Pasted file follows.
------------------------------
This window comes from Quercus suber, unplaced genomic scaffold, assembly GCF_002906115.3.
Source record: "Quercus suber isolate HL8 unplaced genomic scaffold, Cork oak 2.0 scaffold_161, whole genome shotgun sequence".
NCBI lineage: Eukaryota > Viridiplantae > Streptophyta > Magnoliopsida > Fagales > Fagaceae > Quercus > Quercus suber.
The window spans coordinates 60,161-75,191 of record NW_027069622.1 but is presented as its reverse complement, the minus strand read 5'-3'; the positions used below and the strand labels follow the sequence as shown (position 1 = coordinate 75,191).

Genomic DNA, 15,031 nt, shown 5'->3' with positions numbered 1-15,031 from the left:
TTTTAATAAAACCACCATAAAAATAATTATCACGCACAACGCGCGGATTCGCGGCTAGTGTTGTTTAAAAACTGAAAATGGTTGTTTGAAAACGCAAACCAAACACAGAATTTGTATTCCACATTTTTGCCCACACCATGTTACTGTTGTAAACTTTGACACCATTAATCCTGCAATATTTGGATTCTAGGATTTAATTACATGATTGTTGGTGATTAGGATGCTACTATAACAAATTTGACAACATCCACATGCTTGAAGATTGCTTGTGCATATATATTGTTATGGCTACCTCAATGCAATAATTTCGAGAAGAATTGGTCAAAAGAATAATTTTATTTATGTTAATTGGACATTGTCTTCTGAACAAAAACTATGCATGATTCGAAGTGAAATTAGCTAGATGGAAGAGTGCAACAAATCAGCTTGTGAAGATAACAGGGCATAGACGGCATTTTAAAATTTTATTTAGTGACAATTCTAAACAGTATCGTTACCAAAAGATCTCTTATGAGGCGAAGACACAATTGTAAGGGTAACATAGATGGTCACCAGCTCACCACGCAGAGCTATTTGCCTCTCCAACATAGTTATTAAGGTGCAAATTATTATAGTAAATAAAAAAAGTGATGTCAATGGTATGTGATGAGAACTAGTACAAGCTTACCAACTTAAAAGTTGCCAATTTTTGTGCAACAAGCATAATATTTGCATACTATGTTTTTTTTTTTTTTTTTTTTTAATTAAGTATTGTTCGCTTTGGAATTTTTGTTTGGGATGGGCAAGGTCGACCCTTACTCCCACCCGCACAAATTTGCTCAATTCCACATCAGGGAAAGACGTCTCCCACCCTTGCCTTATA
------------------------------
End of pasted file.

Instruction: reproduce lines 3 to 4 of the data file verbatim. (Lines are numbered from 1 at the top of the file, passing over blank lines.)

NCBI lineage: Eukaryota > Viridiplantae > Streptophyta > Magnoliopsida > Fagales > Fagaceae > Quercus > Quercus suber.
The window spans coordinates 60,161-75,191 of record NW_027069622.1 but is presented as its reverse complement, the minus strand read 5'-3'; the positions used below and the strand labels follow the sequence as shown (position 1 = coordinate 75,191).